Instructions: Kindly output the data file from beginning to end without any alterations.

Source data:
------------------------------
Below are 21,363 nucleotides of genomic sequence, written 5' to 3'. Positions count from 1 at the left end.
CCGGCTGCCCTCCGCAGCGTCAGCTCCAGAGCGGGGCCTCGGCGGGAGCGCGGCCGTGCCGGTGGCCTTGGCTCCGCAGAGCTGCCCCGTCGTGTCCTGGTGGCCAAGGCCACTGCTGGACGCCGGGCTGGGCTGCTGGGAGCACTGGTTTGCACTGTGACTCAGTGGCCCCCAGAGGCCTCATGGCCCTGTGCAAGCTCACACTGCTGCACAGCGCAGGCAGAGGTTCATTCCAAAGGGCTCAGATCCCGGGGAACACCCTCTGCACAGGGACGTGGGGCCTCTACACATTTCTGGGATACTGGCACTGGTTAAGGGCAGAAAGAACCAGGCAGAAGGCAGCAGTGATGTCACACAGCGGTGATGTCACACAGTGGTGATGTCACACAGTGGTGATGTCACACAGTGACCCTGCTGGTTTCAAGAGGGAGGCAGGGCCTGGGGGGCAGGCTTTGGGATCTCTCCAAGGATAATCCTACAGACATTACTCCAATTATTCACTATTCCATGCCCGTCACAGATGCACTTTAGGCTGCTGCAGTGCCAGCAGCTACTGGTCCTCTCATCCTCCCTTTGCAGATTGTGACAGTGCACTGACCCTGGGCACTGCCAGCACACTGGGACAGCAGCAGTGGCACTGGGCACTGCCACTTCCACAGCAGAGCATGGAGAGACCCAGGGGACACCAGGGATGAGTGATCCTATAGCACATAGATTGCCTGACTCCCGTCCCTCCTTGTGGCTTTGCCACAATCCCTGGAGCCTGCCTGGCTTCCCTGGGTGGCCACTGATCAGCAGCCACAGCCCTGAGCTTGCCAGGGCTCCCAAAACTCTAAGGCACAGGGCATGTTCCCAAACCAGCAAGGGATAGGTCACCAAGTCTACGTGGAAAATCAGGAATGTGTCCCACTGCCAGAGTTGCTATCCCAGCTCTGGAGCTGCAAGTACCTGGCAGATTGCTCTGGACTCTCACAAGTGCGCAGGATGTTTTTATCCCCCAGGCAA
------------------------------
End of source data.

Below are 21,363 nucleotides of genomic sequence, written 5' to 3'. Positions count from 1 at the left end.
CCGGCTGCCCTCCGCAGCGTCAGCTCCAGAGCGGGGCCTCGGCGGGAGCGCGGCCGTGCCGGTGGCCTTGGCTCCGCAGAGCTGCCCCGTCGTGTCCTGGTGGCCAAGGCCACTGCTGGACGCCGGGCTGGGCTGCTGGGAGCACTGGTTTGCACTGTGACTCAGTGGCCCCCAGAGGCCTCATGGCCCTGTGCAAGCTCACACTGCTGCACAGCGCAGGCAGAGGTTCATTCCAAAGGGCTCAGATCCCGGGGAACACCCTCTGCACAGGGACGTGGGGCCTCTACACATTTCTGGGATACTGGCACTGGTTAAGGGCAGAAAGAACCAGGCAGAAGGCAGCAGTGATGTCACACAGCGGTGATGTCACACAGTGGTGATGTCACACAGTGGTGATGTCACACAGTGACCCTGCTGGTTTCAAGAGGGAGGCAGGGCCTGGGGGGCAGGCTTTGGGATCTCTCCAAGGATAATCCTACAGACATTACTCCAATTATTCACTATTCCATGCCCGTCACAGATGCACTTTAGGCTGCTGCAGTGCCAGCAGCTACTGGTCCTCTCATCCTCCCTTTGCAGATTGTGACAGTGCACTGACCCTGGGCACTGCCAGCACACTGGGACAGCAGCAGTGGCACTGGGCACTGCCACTTCCACAGCAGAGCATGGAGAGACCCAGGGGACACCAGGGATGAGTGATCCTATAGCACATAGATTGCCTGACTCCCGTCCCTCCTTGTGGCTTTGCCACAATCCCTGGAGCCTGCCTGGCTTCCCTGGGTGGCCACTGATCAGCAGCCACAGCCCTGAGCTTGCCAGGGCTCCCAAAACTCTAAGGCACAGGGCATGTTCCCAAACCAGCAAGGGATAGGTCACCAAGTCTACGTGGAAAATCAGGAATGTGTCCCACTGCCAGAGTTGCTATCCCAGCTCTGGAGCTGCAAGTACCTGGCAGATTGCTCTGGACTCTCACAAGTGCGCAGGATGTTTTTATCCCCCAGGCAA